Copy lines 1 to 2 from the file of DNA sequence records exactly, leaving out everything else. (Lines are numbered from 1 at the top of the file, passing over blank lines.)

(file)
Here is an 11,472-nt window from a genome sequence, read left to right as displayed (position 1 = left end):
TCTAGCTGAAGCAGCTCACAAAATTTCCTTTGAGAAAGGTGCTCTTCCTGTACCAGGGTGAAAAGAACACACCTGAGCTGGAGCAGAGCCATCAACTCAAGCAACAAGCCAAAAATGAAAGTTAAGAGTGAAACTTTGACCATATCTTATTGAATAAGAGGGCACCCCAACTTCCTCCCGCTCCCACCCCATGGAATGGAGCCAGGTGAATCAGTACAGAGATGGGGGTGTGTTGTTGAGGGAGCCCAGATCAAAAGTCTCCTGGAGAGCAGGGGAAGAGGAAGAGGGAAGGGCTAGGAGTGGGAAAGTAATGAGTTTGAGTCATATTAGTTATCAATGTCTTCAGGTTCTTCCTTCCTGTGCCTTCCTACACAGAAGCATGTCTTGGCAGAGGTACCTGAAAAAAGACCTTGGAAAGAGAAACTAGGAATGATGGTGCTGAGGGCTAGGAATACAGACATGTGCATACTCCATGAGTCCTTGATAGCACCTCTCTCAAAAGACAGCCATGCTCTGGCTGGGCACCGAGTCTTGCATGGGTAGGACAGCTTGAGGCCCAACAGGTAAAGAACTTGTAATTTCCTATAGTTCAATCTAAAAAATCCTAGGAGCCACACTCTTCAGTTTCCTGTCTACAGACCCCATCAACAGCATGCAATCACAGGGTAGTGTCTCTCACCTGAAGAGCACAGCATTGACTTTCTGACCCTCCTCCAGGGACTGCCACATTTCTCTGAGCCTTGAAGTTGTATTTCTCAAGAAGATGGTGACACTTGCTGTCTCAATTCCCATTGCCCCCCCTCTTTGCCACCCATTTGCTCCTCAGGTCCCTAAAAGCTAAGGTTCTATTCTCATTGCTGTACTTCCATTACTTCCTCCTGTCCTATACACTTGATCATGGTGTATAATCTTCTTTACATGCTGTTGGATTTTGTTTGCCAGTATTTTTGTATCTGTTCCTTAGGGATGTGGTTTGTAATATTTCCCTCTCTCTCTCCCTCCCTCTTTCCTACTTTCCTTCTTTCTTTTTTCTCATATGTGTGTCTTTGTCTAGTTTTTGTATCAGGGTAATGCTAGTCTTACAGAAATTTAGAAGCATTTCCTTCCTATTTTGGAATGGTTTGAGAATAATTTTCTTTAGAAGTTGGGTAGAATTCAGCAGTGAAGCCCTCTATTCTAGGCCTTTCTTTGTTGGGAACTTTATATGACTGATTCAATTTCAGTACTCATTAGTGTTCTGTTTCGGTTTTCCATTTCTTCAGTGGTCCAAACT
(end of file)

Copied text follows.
Here is an 11,472-nt window from a genome sequence, read left to right as displayed (position 1 = left end):
TCTAGCTGAAGCAGCTCACAAAATTTCCTTTGAGAAAGGTGCTCTTCCTGTACCAGGGTGAAAAGAACACACCTGAGCTGGAGCAGAGCCATCAACTCAAGCAACAAGCCAAAAATGAAAGTTAAGAGTGAAACTTTGACCATATCTTATTGAATAAGAGGGCACCCCAACTTCCTCCCGCTCCCACCCCATGGAATGGAGCCAGGTGAATCAGTACAGAGATGGGGGTGTGTTGTTGAGGGAGCCCAGATCAAAAGTCTCCTGGAGAGCAGGGGAAGAGGAAGAGGGAAGGGCTAGGAGTGGGAAAGTAATGAGTTTGAGTCATATTAGTTATCAATGTCTTCAGGTTCTTCCTTCCTGTGCCTTCCTACACAGAAGCATGTCTTGGCAGAGGTACCTGAAAAAAGACCTTGGAAAGAGAAACTAGGAATGATGGTGCTGAGGGCTAGGAATACAGACATGTGCATACTCCATGAGTCCTTGATAGCACCTCTCTCAAAAGACAGCCATGCTCTGGCTGGGCACCGAGTCTTGCATGGGTAGGACAGCTTGAGGCCCAACAGGTAAAGAACTTGTAATTTCCTATAGTTCAATCTAAAAAATCCTAGGAGCCACACTCTTCAGTTTCCTGTCTACAGACCCCATCAACAGCATGCAATCACAGGGTAGTGTCTCTCACCTGAAGAGCACAGCATTGACTTTCTGACCCTCCTCCAGGGACTGCCACATTTCTCTGAGCCTTGAAGTTGTATTTCTCAAGAAGATGGTGACACTTGCTGTCTCAATTCCCATTGCCCCCCCTCTTTGCCACCCATTTGCTCCTCAGGTCCCTAAAAGCTAAGGTTCTATTCTCATTGCTGTACTTCCATTACTTCCTCCTGTCCTATACACTTGATCATGGTGTATAATCTTCTTTACATGCTGTTGGATTTTGTTTGCCAGTATTTTTGTATCTGTTCCTTAGGGATGTGGTTTGTAATATTTCCCTCTCTCTCTCCCTCCCTCTTTCCTACTTTCCTTCTTTCTTTTTTCTCATATGTGTGTCTTTGTCTAGTTTTTGTATCAGGGTAATGCTAGTCTTACAGAAATTTAGAAGCATTTCCTTCCTATTTTGGAATGGTTTGAGAATAATTTTCTTTAGAAGTTGGGTAGAATTCAGCAGTGAAGCCCTCTATTCTAGGCCTTTCTTTGTTGGGAACTTTATATGACTGATTCAATTTCAGTACTCATTAGTGTTCTGTTTCGGTTTTCCATTTCTTCAGTGGTCCAAACT